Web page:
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March against Bolsonaro in Brasília, 7 June 2020. Photo: Mídia Ninja

March against Bolsonaro in Brasília, 7 June 2020. Photo: Mídia Ninja

Thousands have taken to the streets in Brazil against Bolsonaro's misgovernment. Orlando Hill introduces an assessment from Leonardo Pericles of Unidade Populare

Bolsonaro supporters have held weekly demonstrations against social distancing measures and in favour of his government in São Paulo and other major capitals. On Sunday, 31 May groups of football fans (torcidas organizadas) held counter-demonstrations attacking Bolsonaro’s disastrous policies in regards to the pandemic and showing solidarity to the Black Lives Matter movement. Their main banner was Fora Bolsonaro (Bolsonaro Out). 

Torcidas organizadas are grass-root movements made up mainly of working class football fans. They travel around the country supporting their teams during matches. Historically, they have voiced left-wing political views and taken part in campaigns such as the direct presidential elections (Diretas Já) and amnesty. 

These recent street demonstrations have sparked controversies among the left. Some argue that in times of pandemic we should not be protesting in the streets. Furthermore we should not provoke the armed forces and right-wing groups. As Leonardo Péricles points out in the article below, “practically all political parties are rejecting or boycotting these acts, even if covertly”. As the national president of Unidade Popular he argues that the streets are the best terrain to defeat Bolsonaro and the threat of fascism. As he stated in a recent video post “we are facing a pandemic without a government… being thrown into death’s way.” The working class (who are mostly black) have to take to the streets in order to ensure that measures are taken to lessen the number of deaths. “We can be exploited while working in supermarkets, shopping malls, as maids and in hospitals without PPE, but we cannot go to demonstrations with the right protection to defeat this government which is the major obstacle in guaranteeing a quarantine.”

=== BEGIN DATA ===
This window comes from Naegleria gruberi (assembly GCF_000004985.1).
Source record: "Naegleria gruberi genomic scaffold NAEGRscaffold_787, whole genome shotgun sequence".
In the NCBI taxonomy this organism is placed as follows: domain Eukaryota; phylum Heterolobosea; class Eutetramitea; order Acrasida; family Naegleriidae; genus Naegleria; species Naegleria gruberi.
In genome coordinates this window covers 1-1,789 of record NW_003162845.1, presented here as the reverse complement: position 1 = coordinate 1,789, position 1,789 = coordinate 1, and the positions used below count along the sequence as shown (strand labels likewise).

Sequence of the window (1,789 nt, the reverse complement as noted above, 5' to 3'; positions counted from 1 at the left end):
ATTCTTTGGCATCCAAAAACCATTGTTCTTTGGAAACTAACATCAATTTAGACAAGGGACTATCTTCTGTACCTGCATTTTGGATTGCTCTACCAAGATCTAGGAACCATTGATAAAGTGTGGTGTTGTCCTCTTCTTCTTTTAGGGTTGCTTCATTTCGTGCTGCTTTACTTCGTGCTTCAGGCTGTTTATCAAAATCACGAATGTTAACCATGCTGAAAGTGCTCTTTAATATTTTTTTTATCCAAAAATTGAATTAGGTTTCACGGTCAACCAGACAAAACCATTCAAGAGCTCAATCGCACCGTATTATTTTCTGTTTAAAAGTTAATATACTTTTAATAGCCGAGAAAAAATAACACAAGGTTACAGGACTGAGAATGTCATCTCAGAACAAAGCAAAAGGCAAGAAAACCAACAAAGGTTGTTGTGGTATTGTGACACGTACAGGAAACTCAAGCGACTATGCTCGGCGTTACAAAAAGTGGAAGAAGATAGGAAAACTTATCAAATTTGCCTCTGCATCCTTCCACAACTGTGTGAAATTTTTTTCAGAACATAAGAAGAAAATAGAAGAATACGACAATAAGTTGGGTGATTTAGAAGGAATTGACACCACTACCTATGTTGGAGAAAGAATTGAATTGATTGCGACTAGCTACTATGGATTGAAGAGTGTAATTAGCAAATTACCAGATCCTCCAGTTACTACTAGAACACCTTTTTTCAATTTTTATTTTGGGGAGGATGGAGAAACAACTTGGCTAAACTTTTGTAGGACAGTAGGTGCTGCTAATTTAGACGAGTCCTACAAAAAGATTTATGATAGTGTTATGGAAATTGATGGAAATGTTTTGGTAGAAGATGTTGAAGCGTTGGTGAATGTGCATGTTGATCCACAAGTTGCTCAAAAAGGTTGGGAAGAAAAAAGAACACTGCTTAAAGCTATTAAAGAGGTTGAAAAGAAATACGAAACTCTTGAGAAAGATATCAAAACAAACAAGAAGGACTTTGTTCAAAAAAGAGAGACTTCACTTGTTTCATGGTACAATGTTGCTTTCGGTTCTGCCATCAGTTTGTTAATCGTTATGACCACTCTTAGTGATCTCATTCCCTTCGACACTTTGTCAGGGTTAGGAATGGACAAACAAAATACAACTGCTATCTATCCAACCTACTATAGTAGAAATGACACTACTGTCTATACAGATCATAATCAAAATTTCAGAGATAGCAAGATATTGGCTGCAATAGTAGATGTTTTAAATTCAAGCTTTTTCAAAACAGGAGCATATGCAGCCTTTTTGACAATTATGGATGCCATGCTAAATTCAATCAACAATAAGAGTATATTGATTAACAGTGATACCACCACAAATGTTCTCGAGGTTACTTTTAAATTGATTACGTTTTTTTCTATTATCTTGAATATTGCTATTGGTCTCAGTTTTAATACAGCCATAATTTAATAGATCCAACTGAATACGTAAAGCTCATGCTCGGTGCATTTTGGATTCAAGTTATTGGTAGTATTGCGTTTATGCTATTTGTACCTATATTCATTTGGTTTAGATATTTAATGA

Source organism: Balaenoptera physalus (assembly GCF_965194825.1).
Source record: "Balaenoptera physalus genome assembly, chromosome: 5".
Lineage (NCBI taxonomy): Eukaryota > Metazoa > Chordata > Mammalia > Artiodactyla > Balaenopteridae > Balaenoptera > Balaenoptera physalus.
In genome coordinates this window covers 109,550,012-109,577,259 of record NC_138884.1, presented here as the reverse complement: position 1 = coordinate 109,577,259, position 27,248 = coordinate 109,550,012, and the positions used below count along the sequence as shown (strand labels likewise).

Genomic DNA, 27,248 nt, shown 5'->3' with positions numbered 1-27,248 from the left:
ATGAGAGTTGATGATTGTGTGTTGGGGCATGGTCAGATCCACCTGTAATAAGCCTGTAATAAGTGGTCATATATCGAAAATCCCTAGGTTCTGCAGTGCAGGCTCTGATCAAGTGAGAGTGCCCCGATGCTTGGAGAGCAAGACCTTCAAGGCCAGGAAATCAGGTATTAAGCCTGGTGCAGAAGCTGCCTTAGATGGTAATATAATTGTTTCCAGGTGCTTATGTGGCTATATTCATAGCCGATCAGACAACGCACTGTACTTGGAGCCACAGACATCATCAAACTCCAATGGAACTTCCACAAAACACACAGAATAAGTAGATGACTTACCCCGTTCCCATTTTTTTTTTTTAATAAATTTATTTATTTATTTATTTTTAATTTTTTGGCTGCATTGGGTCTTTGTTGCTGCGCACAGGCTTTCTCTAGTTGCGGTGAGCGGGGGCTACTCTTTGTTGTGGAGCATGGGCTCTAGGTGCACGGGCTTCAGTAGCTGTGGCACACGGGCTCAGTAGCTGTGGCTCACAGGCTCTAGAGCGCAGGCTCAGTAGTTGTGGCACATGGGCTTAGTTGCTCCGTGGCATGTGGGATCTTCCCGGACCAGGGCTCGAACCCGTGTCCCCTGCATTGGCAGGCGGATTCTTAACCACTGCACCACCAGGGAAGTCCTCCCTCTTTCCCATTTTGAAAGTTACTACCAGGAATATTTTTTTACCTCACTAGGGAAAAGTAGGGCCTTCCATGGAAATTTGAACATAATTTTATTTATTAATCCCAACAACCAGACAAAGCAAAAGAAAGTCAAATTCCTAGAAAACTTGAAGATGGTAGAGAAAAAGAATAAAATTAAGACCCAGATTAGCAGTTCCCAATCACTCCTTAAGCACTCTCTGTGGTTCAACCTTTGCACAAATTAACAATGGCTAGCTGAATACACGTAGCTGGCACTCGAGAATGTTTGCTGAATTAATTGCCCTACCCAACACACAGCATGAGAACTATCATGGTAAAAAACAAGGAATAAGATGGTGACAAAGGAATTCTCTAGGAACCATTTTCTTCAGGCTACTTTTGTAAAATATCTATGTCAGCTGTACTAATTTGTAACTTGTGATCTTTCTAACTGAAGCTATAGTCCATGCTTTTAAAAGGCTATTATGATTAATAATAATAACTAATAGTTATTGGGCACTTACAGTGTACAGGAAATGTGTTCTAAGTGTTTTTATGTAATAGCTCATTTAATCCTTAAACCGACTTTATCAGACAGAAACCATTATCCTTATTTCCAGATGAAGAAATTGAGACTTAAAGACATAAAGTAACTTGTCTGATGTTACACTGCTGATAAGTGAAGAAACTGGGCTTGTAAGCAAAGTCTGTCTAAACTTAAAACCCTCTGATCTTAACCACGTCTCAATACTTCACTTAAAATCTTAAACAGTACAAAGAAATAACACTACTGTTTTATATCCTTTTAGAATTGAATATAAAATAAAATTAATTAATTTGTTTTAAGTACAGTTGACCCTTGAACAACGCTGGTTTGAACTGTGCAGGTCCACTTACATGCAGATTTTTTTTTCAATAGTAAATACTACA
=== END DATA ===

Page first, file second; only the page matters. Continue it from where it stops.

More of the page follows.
We need to take to the streets in Brazil!

This theme, unfortunately, is not new within the left, especially among those who prioritise institutional change. In the 1960s, the threat of a coup was underestimated on the grounds that it just was not possible. We were told that the armed forces would respect the constitution. They were loyal to democracy and the president. The result was 21 years of a long and dark night of terror. Thousands were tortured and murdered. Millions were made unemployed. We had one of the most corrupt governments in history. And, as if that wasn’t enough, our people were silenced and prevented from participating in politics, speaking up and voicing their opinion.

The same occurred between 2016 and 2018. A large part of the left underestimated Bolsonaro and his ideas. His speeches were taken as a joke. Elections and institutional settlements were prioritised instead of popular struggles.

Today, the underestimation continues. We see, among some sectors, the discourse that there is no probability of a coup and criticism of street demonstrations. But, is there or isn’t there a possibility of a military coup?

As long as capitalism exists - with its cyclical crises - the possibility of a terrorist dictatorship of capital is perfectly possible. In other words, the possibility of a dictatorship is real in any capitalist state. As this statement may seem very broad and since it is not my intention in this text to explain the world situation, I will focus on the present situation in Brazil.

In Brazil, we have a republic founded as a result of a military coup carried out by former slaveholders who, for convenience, became “republicans” overnight, to prevent the majority of the black people from achieving their own independence and founding their own republic. This coup was orchestrated, with the aid of the armed forces, by highly racist, sexist, violent and authoritarian ruling classes, in sum, anti-people. The ruling classes continuously imposed their will throughout the 20th century. They carried out two other direct coups, in the 1930s and 1960s, not to mention the veiled coups, performed behind the scenes.

In the 1980s, the military dictatorship was defeated, but elements of it remained in the structures of the State and its apparatuses were not dismantled. Brazil is the only country in South America that never punished the generals and other agents who, in the name of the State, tortured and murdered thousands of people. Even the most progressive governments, although making important advances in some fields, did not displace these ruling classes from power. They even strengthened them to a certain extent, as they maintained the same economic policy, which enabled bankers and big capital to make fabulous profits.